Six weeks on and I was still struggling. My nipples would constantly bleed with meant Florence was taking it blood which was so distressing to see. I had blocked milk ducts due to her poor latch. I had developed thrush which meant both I and florence had to be treated and meant I couldn’t wear anything that rubbed on my nipples. Just putting a towel round me after a shower left me tearful and hunch over in agony. I felt I had hit a brick wall and was seriously questioning if I could continue with this. I could no longer hug Florence or hold her tenderly against my chest without searing pain going through my upper body. Even the vibrations of just walking outside with her was too much to bear. So I decided to give it one last chance and contacted a private lactation consultant to see if there was anything else I could do to help this situation improve as I was convinced I was doing everything right according to the text books but her feeds were continuing to give me trauma.
We were visited by the lactation consultant and within five minutes she has established that yes, in fact, Florence did have a tongue tie (a posterior one which is harder to spot but was still very much there!). She snipped the tight skin which left Florence and I in tears but then she encouraged me to nurse her to soothe her and helped me with her latching on and my positioning. Because she had been tongue tied for the passed nearly two months, my little one couldn’t properly latch on and take in all the breast. She was basically just nibbling and struggling to stay attached. I felt so relieved that there had been a reason for all my struggles and it wasn’t something I was doing wrong. The difference in the feeds was almost instantaneous. She seemed contented and I wasn’t in pain during the feeds. It did take another two weeks or so for me to fully heal and for Florence to relearn how to latch on properly but slowly we got there! I honestly never thought I would reach the point where I didn’t dread feeding my baby. I use to envy mums who talked so passionately and beautifully about their breastfeeding experience and how much they loved those long, loving feeds together. But now, three months on of exclusively breastfeeding, I can completely understand where these ladies were coming from. I feel nothing now when she feeds and don’t think twice about it anymore whereas I use to agonise over how to hold her, how to latch her on and would count every minute that went by until she was finished.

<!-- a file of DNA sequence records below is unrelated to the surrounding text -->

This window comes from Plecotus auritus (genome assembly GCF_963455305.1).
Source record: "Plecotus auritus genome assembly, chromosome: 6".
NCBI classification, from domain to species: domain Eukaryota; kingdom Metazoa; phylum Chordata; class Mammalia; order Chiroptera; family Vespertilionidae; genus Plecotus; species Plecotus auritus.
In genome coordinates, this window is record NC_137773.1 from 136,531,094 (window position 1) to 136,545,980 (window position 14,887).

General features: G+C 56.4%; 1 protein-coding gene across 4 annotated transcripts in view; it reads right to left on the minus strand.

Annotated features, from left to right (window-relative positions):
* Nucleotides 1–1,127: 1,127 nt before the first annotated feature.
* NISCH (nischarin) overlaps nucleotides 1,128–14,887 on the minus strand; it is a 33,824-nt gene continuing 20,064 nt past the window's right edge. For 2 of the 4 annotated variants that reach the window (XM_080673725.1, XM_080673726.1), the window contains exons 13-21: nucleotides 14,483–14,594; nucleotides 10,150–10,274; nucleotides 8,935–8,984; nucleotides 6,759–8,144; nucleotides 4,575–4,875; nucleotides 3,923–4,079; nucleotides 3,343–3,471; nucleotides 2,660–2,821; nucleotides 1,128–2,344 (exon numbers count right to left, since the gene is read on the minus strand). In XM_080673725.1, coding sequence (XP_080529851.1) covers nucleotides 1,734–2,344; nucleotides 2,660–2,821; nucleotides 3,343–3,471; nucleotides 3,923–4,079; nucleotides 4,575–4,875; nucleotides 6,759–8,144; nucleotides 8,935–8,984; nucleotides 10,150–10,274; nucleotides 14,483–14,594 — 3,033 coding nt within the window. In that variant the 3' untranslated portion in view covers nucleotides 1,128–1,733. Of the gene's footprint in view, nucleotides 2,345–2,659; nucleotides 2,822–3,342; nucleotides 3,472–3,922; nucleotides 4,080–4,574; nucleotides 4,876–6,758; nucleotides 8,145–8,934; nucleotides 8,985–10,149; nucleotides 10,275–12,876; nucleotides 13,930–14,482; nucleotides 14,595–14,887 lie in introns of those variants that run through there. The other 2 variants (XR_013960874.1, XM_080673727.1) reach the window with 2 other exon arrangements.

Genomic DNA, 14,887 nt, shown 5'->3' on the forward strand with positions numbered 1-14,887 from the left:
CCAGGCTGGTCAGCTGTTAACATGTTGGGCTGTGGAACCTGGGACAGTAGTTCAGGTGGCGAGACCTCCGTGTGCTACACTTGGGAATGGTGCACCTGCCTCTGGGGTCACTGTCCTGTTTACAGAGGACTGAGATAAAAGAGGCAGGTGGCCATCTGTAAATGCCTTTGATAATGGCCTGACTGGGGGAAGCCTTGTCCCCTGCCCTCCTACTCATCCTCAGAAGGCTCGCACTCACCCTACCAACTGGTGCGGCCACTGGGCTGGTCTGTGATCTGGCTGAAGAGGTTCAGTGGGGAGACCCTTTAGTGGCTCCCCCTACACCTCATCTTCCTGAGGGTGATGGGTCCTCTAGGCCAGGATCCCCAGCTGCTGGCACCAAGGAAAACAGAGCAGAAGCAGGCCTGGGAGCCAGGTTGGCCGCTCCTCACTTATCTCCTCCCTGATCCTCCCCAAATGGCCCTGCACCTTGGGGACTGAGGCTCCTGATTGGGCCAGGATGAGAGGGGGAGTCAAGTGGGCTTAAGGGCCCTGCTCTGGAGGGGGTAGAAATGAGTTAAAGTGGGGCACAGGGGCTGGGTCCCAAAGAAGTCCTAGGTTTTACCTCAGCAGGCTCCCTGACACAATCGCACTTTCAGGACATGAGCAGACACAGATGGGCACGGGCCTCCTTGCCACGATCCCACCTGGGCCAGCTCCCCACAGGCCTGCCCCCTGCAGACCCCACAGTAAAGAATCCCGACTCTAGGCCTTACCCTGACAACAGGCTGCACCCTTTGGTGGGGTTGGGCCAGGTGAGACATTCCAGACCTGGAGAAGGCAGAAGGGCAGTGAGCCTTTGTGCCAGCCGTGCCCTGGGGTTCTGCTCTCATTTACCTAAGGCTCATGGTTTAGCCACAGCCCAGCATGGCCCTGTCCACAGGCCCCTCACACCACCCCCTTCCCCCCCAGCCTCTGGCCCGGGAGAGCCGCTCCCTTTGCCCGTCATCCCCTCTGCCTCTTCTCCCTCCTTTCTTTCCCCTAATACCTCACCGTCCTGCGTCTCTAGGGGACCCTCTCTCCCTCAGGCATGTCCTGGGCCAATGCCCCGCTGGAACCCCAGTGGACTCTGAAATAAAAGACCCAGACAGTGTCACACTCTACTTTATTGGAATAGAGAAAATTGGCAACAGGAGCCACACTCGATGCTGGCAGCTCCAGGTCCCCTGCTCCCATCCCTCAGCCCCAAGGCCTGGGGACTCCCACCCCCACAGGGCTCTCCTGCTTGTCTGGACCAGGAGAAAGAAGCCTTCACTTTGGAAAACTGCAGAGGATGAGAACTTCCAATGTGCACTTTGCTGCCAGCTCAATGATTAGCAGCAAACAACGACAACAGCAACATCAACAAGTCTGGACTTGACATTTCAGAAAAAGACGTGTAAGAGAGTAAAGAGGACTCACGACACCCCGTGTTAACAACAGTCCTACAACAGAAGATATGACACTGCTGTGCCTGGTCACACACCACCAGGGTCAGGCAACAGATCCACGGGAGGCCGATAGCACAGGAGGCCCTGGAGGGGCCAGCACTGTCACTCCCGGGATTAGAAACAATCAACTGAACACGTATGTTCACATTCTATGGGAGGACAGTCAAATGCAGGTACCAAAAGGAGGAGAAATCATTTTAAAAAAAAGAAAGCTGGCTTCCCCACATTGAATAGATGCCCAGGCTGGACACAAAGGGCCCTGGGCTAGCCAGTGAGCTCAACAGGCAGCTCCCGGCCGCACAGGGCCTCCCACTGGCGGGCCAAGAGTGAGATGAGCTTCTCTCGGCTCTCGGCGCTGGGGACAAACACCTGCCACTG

I now get it! Breastfeeding can be a beautiful, wonderful thing if it is problem-free. It is just a shame that so many women have to get passed those obstacles before they start feeling this. My advice to any mums out there struggling with breastfeeding would be to seek help early on and keep on at the professionals if you believe there is a problem such as tongue tie. Call it a mother’s intuition maybe but I knew that something wasn’t right after week three or four and just feel upset it took so long to get the issue sorted. The Medela website is a great place to start if you need to seek some support or advice regarding breastfeeding and they even give you the option to contact their lactation consultant, Sioned Hilton, for information and help on any problems you may be facing. I really hope this post has been useful and please do leave me a comment or chat to me on twitter (pinkpixiedoll) if you are experiencing anything similar – I would be more than happy to help or advise in any way I can.